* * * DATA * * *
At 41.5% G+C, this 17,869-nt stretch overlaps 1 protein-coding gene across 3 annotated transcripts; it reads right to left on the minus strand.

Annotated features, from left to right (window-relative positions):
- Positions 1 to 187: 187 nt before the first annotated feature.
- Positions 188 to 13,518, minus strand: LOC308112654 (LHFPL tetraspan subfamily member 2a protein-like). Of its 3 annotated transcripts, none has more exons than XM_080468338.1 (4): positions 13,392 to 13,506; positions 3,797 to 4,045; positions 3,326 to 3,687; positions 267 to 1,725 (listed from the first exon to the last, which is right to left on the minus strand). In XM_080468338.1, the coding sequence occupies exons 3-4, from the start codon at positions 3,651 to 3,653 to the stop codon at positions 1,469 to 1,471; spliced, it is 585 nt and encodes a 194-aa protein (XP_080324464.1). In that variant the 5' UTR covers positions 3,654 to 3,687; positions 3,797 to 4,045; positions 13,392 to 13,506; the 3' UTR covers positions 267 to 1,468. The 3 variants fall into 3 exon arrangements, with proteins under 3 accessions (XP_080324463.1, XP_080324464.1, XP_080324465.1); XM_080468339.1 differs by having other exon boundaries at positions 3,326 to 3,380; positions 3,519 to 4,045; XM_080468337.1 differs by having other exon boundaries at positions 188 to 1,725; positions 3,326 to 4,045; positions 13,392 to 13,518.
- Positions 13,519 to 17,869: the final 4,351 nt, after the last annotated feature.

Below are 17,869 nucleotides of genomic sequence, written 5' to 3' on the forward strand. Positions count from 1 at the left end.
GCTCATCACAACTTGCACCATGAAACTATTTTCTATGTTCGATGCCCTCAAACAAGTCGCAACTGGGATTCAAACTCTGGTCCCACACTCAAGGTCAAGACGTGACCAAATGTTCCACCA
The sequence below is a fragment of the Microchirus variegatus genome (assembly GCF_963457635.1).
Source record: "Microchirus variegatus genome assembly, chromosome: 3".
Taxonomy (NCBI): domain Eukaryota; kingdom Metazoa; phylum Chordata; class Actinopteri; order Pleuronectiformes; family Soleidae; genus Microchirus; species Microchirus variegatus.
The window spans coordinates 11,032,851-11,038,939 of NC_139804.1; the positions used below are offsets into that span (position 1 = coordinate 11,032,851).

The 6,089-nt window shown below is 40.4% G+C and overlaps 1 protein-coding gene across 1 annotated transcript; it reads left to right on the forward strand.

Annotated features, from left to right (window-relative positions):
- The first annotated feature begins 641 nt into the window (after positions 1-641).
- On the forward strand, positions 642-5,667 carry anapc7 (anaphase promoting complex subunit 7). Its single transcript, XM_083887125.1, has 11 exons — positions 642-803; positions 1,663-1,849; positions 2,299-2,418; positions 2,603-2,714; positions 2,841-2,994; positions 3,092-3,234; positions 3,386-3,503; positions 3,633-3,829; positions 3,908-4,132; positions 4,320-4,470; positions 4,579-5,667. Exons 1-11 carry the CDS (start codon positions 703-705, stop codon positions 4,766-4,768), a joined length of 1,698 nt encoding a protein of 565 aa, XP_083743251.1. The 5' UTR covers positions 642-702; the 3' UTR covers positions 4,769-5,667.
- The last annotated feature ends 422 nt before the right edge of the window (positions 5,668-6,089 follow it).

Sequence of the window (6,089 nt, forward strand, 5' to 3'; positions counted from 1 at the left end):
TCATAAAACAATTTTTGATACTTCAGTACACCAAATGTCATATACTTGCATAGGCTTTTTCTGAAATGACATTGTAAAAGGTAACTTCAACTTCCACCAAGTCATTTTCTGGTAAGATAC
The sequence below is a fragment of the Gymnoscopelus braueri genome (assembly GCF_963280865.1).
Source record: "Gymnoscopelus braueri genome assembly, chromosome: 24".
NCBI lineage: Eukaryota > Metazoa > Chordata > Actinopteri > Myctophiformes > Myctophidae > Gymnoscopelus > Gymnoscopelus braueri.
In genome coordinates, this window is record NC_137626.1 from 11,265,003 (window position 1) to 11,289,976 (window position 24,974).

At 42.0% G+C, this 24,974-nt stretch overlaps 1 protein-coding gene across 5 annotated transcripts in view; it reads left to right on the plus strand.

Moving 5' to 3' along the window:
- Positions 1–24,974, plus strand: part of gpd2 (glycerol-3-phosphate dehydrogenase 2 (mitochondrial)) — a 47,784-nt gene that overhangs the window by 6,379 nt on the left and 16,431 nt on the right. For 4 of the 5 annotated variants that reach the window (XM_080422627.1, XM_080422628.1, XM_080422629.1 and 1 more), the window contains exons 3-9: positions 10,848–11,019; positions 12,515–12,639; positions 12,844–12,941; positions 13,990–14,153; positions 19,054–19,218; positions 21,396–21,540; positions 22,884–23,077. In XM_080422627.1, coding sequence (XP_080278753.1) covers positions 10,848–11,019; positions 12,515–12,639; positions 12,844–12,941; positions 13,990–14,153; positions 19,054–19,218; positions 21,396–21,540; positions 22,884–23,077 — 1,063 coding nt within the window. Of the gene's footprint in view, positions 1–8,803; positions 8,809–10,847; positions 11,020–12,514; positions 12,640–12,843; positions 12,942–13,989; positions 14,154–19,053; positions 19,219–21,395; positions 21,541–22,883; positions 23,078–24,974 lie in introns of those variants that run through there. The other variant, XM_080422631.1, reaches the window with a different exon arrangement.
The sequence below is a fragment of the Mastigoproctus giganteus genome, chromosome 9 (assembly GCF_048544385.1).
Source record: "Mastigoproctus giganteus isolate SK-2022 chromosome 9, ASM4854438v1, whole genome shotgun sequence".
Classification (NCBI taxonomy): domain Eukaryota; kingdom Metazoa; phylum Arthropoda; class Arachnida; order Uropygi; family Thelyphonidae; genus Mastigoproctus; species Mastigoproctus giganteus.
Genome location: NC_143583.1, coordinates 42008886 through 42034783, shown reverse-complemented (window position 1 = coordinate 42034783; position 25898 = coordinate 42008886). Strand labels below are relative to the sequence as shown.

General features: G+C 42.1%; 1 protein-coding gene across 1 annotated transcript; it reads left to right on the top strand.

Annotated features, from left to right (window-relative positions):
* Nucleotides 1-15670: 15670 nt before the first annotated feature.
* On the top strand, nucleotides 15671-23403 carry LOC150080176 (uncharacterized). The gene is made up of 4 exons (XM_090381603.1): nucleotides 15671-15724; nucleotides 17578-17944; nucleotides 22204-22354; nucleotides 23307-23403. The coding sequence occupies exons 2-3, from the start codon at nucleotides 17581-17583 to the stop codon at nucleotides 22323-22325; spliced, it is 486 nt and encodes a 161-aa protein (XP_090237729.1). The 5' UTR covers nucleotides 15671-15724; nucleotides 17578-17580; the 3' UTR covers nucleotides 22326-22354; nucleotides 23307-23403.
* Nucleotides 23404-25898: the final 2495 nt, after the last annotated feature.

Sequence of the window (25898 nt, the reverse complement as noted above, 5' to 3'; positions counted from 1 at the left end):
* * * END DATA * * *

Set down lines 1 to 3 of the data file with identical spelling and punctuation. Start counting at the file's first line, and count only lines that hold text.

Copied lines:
At 41.5% G+C, this 17,869-nt stretch overlaps 1 protein-coding gene across 3 annotated transcripts; it reads right to left on the minus strand.

Annotated features, from left to right (window-relative positions):
- Positions 1 to 187: 187 nt before the first annotated feature.